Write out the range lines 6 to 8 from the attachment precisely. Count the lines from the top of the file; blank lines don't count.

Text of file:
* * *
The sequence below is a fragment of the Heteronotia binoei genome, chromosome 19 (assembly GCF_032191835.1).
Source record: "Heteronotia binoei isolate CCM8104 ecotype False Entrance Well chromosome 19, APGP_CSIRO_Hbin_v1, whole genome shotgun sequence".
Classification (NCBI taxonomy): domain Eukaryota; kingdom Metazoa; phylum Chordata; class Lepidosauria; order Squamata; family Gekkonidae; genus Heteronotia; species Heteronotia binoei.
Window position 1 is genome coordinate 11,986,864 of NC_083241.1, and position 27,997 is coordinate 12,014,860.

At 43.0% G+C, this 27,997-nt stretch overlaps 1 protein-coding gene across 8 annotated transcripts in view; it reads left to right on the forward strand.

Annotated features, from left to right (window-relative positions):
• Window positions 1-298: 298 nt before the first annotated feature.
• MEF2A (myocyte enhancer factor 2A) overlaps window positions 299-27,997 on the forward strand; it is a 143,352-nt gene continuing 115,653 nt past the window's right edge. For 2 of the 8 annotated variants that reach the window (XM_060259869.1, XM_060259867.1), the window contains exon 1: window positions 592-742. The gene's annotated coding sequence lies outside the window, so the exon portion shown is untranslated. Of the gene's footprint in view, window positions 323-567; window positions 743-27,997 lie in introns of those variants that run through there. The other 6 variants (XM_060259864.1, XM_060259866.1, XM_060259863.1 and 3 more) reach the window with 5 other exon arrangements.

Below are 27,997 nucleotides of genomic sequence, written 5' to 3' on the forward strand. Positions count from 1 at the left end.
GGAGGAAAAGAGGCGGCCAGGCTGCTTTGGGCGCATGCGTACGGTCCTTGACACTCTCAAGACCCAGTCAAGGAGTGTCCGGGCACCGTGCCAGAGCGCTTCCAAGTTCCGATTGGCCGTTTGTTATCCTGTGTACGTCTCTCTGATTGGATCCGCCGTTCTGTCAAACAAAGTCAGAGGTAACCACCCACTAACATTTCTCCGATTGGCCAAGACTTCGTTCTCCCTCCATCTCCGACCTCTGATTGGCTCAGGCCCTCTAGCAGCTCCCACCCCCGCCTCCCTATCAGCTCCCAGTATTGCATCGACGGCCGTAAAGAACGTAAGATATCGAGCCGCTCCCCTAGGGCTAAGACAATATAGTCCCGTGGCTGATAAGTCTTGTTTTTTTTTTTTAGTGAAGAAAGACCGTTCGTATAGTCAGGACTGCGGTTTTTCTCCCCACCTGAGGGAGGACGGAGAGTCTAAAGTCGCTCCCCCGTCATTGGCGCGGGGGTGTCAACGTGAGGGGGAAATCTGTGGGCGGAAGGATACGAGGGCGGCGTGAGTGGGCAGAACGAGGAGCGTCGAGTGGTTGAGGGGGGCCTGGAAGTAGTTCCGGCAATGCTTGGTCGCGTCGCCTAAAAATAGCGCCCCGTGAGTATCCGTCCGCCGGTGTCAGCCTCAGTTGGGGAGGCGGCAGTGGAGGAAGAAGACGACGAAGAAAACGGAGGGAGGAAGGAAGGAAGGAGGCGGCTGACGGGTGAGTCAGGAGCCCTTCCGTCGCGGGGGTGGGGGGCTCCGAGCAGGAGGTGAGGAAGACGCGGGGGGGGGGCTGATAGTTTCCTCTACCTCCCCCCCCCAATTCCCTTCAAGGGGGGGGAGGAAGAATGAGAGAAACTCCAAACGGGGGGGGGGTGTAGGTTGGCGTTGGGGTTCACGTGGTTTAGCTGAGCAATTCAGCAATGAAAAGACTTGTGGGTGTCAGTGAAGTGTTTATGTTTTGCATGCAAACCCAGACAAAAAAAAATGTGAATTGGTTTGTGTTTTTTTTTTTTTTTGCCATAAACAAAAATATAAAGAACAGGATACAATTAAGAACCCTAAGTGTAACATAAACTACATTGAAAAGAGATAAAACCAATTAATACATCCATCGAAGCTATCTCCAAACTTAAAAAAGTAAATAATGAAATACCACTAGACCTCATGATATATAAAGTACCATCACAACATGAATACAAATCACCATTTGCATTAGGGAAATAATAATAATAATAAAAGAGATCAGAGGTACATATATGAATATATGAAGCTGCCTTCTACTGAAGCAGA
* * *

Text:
Annotated features, from left to right (window-relative positions):
• Window positions 1-298: 298 nt before the first annotated feature.
• MEF2A (myocyte enhancer factor 2A) overlaps window positions 299-27,997 on the forward strand; it is a 143,352-nt gene continuing 115,653 nt past the window's right edge. For 2 of the 8 annotated variants that reach the window (XM_060259869.1, XM_060259867.1), the window contains exon 1: window positions 592-742. The gene's annotated coding sequence lies outside the window, so the exon portion shown is untranslated. Of the gene's footprint in view, window positions 323-567; window positions 743-27,997 lie in introns of those variants that run through there. The other 6 variants (XM_060259864.1, XM_060259866.1, XM_060259863.1 and 3 more) reach the window with 5 other exon arrangements.